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Daily Reformation, Psalm 130:1-8
From the Reformer
“But let Israel hope in Jehovah.” After having spoken of himself, and exhibited in his own person an example for all to follow, he now applies the doctrine to the whole body of the Church. It is to be noticed that the foundation upon which he would have the hope of all the godly to rest is the mercy of God, the source from which redemption springs. In the first clause he reminds them that although they bring with them no worth or merits of their own, it ought to suffice them that God is merciful. This mutual relation between the faith of the Church and the free goodness of God is to be attentively marked, to the end we may know that all those who, depending upon their own merits, persuade themselves that God will be their rewarder, have not their hope regulated according to the rule of Scripture. From this mercy, as from a fountain, the Prophet derives redemption; for there is no other cause which moves God to manifest himself as the redeemer of his people but his mercy. He describes this redemption as plenteous, that the faithful, even when reduced to the last extremity, may sustain themselves from the consideration that there are in the hand of God many and incredible means by which to save them. This Psalm may have been composed at a time when the Church was in so very afflicted a condition as might have discouraged one and all, had not the infinite greatness of the power of God served as a buckler to defend them. The true use of the present doctrine is, first, that the faithful, even when plunged in the deepest gulfs, should not doubt of their deliverance being in the hand of God, who, whenever necessity shall require, will be able to find means, which are now hidden and unknown to us; and, secondly, that they should hold it as certain, that as often as the Church shall be afflicted he will manifest himself to be her deliverer.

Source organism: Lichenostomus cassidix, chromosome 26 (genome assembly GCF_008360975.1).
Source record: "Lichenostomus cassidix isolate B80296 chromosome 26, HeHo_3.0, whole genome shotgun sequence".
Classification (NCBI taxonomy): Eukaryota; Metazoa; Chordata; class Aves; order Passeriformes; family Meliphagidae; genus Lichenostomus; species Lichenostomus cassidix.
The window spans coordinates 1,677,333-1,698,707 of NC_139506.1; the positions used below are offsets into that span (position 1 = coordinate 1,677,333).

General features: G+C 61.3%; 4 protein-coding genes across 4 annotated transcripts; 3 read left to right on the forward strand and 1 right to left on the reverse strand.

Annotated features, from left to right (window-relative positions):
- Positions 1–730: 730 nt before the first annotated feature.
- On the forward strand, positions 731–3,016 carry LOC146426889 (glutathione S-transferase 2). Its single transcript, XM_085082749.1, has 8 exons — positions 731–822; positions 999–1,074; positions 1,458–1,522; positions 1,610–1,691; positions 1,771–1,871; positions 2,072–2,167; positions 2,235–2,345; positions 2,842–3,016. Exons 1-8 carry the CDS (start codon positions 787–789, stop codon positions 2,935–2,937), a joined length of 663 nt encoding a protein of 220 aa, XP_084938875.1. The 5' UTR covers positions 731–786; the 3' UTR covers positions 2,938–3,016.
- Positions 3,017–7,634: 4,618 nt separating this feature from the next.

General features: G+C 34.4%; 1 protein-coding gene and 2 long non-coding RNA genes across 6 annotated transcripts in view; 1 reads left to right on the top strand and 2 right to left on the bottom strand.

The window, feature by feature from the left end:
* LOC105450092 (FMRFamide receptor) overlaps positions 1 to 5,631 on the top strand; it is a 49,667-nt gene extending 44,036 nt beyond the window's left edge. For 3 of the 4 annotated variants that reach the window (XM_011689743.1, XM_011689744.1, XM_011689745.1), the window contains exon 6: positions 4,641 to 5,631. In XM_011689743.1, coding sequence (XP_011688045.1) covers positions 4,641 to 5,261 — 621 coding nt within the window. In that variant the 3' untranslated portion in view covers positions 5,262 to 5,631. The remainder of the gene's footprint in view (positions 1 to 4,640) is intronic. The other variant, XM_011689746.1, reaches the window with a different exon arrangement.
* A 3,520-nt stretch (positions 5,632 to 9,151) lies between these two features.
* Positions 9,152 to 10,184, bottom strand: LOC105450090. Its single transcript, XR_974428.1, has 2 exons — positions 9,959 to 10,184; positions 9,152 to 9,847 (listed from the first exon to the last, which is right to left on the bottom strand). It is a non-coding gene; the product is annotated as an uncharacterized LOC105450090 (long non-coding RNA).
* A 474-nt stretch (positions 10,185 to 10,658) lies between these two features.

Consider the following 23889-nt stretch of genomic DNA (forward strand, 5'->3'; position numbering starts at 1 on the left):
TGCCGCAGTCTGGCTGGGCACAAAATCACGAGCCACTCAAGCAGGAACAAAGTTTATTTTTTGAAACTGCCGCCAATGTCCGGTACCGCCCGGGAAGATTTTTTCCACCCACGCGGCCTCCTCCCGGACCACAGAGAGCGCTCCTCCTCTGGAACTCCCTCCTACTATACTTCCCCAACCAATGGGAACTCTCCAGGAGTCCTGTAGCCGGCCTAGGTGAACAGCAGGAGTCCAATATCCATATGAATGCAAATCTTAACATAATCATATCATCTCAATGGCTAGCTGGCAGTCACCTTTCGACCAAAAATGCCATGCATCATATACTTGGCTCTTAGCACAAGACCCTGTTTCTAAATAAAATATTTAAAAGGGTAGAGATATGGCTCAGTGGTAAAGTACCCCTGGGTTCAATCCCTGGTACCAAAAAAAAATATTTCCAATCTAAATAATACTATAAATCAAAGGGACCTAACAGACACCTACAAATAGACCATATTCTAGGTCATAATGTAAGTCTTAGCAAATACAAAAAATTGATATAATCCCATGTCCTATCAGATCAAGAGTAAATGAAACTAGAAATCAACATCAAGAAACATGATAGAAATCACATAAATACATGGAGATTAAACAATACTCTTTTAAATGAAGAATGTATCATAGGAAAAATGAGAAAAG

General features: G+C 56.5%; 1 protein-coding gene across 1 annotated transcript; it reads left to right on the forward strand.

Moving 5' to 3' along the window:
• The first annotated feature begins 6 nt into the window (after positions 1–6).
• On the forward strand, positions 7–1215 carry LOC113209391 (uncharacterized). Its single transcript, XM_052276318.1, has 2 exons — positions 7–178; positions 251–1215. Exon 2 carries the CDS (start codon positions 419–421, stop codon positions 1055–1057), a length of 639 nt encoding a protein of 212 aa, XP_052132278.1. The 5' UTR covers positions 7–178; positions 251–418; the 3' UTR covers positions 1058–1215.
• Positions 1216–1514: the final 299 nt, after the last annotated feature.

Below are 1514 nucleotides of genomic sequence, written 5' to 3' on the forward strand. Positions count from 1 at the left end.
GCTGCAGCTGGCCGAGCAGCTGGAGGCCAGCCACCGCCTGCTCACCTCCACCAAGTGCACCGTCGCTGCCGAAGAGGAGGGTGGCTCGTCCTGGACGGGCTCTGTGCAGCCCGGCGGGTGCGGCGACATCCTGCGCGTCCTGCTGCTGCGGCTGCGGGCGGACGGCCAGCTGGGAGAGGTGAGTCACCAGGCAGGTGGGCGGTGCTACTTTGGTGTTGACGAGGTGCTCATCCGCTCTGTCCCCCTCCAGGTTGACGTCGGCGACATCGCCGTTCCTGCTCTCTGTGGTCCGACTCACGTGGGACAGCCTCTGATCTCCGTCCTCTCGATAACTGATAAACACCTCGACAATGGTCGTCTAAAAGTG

—John Calvin, Commentary on Psalms
Pulling It Together
The drowning victim’s instinct is to stay atop the water until the lifeguard gets to him and then, to stay atop the one who would save him. He fights the rescuer, clawing his way to the air, trying to push the stronger swimmer under the water so that he can use him as an island. People are much the same with God, simply using him to fight for immediate salvation. God is more interested in getting you safely to the shores of heaven than he is your feeling safe for the moment. This is why he will sometimes, like a lifeguard will, allow you to falter until, exhausted, you have little choice but to give up. Just as you are about to go under forever, his strong arms take hold and do the swimming for you.
It is not just you. The Church has always labored to be saintly. Still, at times saints sink into the gulf and descend into the valley. But the valley need not be one of despair nor the gulf that which overwhelms. God is the Deliverer. Just when you think it is all over is actually the time to renew your hope. You may still see things through to the finish because the Deliverer will carry you there. Never give up hope!
© Mark E. Ryman, Daily Reformation: Devotions with the Reformers